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Dive Review of Explorer Ventures --Turks & Caicos Explorer II in
Bahamas/Southern Bahamas

Explorer Ventures --Turks & Caicos Explorer II, May, 2012,

by David E Reubush, VA, US (Top Contributor Top Contributor 47 reports with 14 Helpful votes). Report 6576.

Reporter and Travel

Dive Experience Over 1000 dives
Where else diving Australia, Belize, Bimini, Bonaire, Caymans, Curacao, Galapagos, Indonesia, Philippines, Red Sea, St. Thomas, Turks & Caicos
Closest Airport Getting There

Dive Conditions

Weather sunny, dry Seas calm, no currents
Water Temp 78 to 80 Fahrenheit Wetsuit Thickness 5
Water Visibility 70 to 100 Feet

Dive Policy

Dive own profile yes
Enforced diving restrictions Max 110 ft., return with 500 psi, max dive time 60 minutes
Liveaboard? yes Nitrox Available? yes

What I Saw

Sharks 1 or Mantas None
Dolphins 1 or Whale Sharks None
Turtles 1 or Whales None
Corals 3 stars Tropical Fish 2 stars
Small Critters 1 stars Large Fish 1 stars
Large Pelagics 1 stars

Underwater Photography 1 (worst) - 5 (best):

Subject Matter 1 stars Boat Facilities 3 stars
Overall rating for UWP's 2 stars Shore Facilities N/A
UW Photo Comments No camera room, but working on the tables in the dining area was not an issue. Large rinse tank for cameras. Big issue was lack of stuff to shoot.

Ratings and Overall Comments 1 (worst) - 5 (best):

Accommodations 4 stars Food 4 stars
Service and Attitude 4 stars Environmental Sensitivity 5 stars
Dive Operation 3 stars Shore Diving N/A
Snorkeling N/A
Value for $$ 2 stars
Beginners 2 stars
Advanced 1 stars
Comments The trip started off on a down note when I arrived at the airport in Provo and found out that, while a crew member met me at the airport, I was responsible for the cab fare to the boat. This was the first live-aboard where I have had to pay for airport transfers. Things started looking up when I arrived at the boat and found a relatively large boat with space for 20 had only 9 guests. All the singles got private rooms and there was ample room on the dive deck for hanging wetsuits and gearing up without bumping into your neighbor. That said, I believe things would be a bit crowded with a full boat. Another very positive was the discovery that the chef was Stan who was formerly on the Peter Hughes Sea Dancer. I liked Stan's food on the Sea Dancer and his food this time did not disappoint. On the boat the rest of the crew was attentive and aimed to please. The boat was comfortable, clean, and had plenty of room, particularly on the upper decks, to find a place to lounge between dives - either in the sun or shaded from the sun whichever you wanted. The cabins were relatively roomy and the beds comfortable. The A/C worked very well. The operation was very environmentally responsible and had extra crew onboard who were installing moorings at locations where there were none to avoid reef damage from the anchor. This trip was not the boat's standard itinerary in the Turks and Caicos. On this trip the boat went from Provo to Great Exuma, was going to stay in the Bahamas for a few trips, and then return to Provo. Now, the disappointment. The quality of the diving was such that we were often shaking our heads and wondering why bother with the moorings because there was almost nothing to see except fat lionfish. To give you an idea of the quality of diving I am normally someone who does every dive on every trip and have been the only one to do a dive on a number of occasions. On this trip, which offered 5 dives a day, I never did more than 3. Our first several days of diving were off uninhabited islands where there is nobody to even try to limit the lionfish impact. Most notable were the total lack of cleaning stations - the lionfish have eaten all the cleaners - and the relative abundance of fish with isopods and other parasites. Once we got to islands which had resorts with diving the fish life improved somewhat and there were a few cleaning stations, but still lots of fat lionfish. I assume that the dive resorts are taking lionfish and it is actually having a positive impact on the quality of the fish life and the reef. My other complaint is that the dive masters' typical dive was to swim out for 20 minutes, turn around and then swim back to the boat for 20 minutes. They normally also went deep to make sure that you burned up your air so that the dives did not last longer than the allotted 60 minutes. After we got back to the boat, of the 3 dive masters, I only remember Lynn hanging around to look for stuff to show us, but there was never very much to find. After a couple of days with this routine some of the photographers gave up going on the "guided" dives and went off on their own to try to find things to shoot. All in all, I'd go on this boat again, but with the caveats that it not be this itinerary and I'd skip the guided dives to do my own thing.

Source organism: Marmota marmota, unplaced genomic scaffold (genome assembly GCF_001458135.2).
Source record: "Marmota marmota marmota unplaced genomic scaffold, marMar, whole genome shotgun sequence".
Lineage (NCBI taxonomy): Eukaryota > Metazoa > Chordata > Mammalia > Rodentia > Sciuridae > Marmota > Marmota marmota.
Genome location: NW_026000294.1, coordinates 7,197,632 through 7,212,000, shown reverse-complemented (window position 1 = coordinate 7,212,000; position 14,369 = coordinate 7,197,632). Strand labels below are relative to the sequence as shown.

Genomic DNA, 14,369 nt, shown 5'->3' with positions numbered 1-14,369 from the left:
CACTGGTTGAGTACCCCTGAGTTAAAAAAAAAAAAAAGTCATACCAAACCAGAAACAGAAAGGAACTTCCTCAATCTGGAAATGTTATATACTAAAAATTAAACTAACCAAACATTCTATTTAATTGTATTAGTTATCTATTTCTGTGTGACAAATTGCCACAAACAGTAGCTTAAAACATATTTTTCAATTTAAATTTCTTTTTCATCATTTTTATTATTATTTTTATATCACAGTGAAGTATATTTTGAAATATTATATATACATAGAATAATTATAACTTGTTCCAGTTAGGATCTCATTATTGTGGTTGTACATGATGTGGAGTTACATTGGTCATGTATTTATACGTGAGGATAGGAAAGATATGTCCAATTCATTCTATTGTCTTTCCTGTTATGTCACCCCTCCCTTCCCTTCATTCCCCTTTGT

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Note: The information here was reported by the author above, but has NOT been reviewed nor edited by Undercurrent prior to posting on our website. Please report any major problems by writing to us and referencing the report number above.

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